Gold price at six-year pinnacle

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The Independent Online
PAUL WALLACE

Economics Editor

The price of gold soared to a six- year high yesterday, jumping by $7 an ounce to $416.25 at the morning fix in London. Heavy speculation by hedge funds has driven the price up by almost 30 dollars so far this year.

The 7 per cent rise in just one month has come after two years in which the gold price barely moved. But there are widely divergent explanations about what has caused the rally.

Andy Smith, precious metals analyst at UBS, said that the sudden increase in the gold price bore all the hallmarks of a speculative surge. "Gold looked a good thing to punt after two years in which it had done nothing," he said.

However, Kit Juckes, currency strategist at NatWest Markets, said that the rising gold price reflected concern about the attempt by hard currency countries to revive their economies by depreciating their exchange rates.

A further instance of that strategy came at the World Economic Forum in Davos. Hans Tietmeyer, President of the Bundesbank said on Friday that he believed the dollar could rise against the Mark.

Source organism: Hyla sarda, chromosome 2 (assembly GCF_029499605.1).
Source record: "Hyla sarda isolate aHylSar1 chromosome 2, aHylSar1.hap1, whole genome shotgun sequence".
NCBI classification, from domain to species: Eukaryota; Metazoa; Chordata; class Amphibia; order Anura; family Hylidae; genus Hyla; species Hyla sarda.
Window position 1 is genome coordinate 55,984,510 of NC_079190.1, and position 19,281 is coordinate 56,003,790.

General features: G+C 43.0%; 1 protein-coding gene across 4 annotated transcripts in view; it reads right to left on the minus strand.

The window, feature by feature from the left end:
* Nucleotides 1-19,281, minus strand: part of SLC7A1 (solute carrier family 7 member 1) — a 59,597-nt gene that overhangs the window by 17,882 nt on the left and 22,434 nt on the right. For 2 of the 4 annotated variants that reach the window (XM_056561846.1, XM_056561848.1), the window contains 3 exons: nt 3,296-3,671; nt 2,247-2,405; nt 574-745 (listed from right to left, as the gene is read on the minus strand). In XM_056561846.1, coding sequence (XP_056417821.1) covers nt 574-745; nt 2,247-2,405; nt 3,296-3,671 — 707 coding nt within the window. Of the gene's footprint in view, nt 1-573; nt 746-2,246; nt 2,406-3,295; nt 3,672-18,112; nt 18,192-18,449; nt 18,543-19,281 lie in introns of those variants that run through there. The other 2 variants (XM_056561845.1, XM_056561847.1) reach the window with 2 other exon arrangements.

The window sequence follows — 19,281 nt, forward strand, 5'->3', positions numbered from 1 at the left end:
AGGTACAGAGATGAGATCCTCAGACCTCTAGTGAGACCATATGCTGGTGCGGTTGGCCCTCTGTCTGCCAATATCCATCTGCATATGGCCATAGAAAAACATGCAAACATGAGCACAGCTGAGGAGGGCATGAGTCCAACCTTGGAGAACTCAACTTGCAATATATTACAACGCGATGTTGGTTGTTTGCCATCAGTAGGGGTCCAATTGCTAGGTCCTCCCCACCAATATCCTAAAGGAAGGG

However, Mr Juckes pointed out that despite the recovery in the dollar, investors knew that its long-term track record was one of decline. "The rise in the dollar is largely by default and it has left people looking for something that's hard.''

The idea that investors are fleeing traditional hard currency for gold as a haven of value gets backing from the breakdown in the relationship between the dollar and the gold price. Usually the two are inversely related; in other words, a rise in the price of gold goes hand in hand with a fall in the value of the dollar. Since the end of last year, however, both have been rising.

This view from the currency markets finds little favour by those who follow the commodity markets. According to Mr Smith, the price surge has come from "only semi-serious money - big as far as the gold market is concerned but a drop in the ocean compared with the weight of investible funds."

Mr Smith argued that the price rise was likely to prove short-lived.

The price of gold fell back on profit taking in the afternoon fix to $414.50

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